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Does the Quran really mandate hijab or burqa for Muslim women? Here’s how the Karnataka High Court discussed the issue

In such a case, it is evident according to the petitioner's own argument that there seems to be confusion on whether wearing hijab is a choice or a compulsion. Furthermore, AG Navadgi pointed out that the source mentioned by the petitioner Advocate Kamat was an interpretation by the website Quran.com which is created by a few volunteers and is not authorised.

In the Karnataka High Court, a churn is taking place as to whether wearing the Hijab can be held as an ‘essential religious practice’ of the Islamic faith. Arguments from both sides have cited different sources and interpretations of the Quran. Senior Advocate Devdatt Kamat who was appearing on behalf of the petitioners has quoted The Holy Quran’s translation as available on the website Quran.com.

On February 22, Advocate General Prabhuling Navadgi argued that the interpretation cited by the petitioners was from a website which is created by a few volunteers and is not the authorised version of it. The court has taken the reference of previous cases including the Shah Bano case, Ismail Faruqui case (which dealt with the acquisition of Babri structure) and others to verify as to which interpretation of the Quran has been authorised by Indian Judicial courts in earlier cases.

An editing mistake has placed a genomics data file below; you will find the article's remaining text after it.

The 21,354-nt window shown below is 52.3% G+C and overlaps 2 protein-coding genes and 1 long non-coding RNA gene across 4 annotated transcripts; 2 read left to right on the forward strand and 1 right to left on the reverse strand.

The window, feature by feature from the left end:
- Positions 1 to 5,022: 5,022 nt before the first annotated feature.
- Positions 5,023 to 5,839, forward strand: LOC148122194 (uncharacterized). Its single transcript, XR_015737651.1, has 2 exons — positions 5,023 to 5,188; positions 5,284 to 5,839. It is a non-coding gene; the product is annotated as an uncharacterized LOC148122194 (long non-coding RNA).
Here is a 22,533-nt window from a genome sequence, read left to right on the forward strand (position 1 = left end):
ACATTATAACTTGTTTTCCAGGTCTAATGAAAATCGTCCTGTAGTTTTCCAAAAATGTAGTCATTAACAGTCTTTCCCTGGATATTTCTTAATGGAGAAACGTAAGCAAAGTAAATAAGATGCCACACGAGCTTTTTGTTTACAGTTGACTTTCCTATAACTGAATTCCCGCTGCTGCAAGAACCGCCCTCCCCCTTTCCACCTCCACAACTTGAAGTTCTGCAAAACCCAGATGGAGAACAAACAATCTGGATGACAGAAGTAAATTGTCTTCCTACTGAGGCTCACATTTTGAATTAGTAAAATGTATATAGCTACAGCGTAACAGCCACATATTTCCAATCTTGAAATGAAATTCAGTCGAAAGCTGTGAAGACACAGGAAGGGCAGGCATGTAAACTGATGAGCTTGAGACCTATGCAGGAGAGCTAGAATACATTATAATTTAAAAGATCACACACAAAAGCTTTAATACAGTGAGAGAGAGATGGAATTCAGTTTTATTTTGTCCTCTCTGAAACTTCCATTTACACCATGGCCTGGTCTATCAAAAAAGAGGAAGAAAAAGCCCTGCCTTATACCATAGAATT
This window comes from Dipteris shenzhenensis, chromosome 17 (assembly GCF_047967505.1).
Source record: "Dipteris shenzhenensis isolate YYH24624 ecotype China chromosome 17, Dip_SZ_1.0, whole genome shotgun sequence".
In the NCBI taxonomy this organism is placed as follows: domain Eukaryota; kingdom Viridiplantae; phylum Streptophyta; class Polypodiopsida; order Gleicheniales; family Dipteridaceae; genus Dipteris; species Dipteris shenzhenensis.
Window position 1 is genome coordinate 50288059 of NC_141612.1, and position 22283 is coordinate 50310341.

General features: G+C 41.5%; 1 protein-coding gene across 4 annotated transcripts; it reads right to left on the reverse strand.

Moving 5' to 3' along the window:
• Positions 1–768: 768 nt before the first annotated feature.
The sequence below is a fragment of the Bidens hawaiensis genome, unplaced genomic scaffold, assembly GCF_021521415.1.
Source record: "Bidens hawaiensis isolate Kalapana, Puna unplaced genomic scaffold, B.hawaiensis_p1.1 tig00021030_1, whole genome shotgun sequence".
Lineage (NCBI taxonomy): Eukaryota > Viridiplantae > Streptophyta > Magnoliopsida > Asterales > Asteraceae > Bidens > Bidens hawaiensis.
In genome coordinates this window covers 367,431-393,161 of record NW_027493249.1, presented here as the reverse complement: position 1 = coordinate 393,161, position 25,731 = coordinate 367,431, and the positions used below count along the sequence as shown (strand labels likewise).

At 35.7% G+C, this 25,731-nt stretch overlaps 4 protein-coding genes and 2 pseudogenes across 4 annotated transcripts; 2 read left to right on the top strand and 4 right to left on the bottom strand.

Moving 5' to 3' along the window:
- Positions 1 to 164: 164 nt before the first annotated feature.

SA Devadatt Kamat’s arguments

On the first day of hearing of the case February 08, Senior Advocate Devdatt Kamat appeared before the court while referring to the Kerala High Court judgement on the allowance of Hijabs in schools. Quoting from paragraph 13 of the judgement, “Kamat read, “Religious practice cannot be tested on the secular thoughts or any other consideration outside the religious authority,” Arguing over what constitutes an essential practice, he said that it should be determined on religious beliefs alone and not based on secular notions. Kamat then referred to the verses from the Quran which talk about wearing a veil as described by the interpretation given on the website Quran.com.

In Surah 24 verse 31, it has been mentioned that women should be let to draw their veils over their chests, and not reveal their ‘hidden adornments’ to ‘guard their chastity.’

Screengrab of Quran.com citing verse 24.31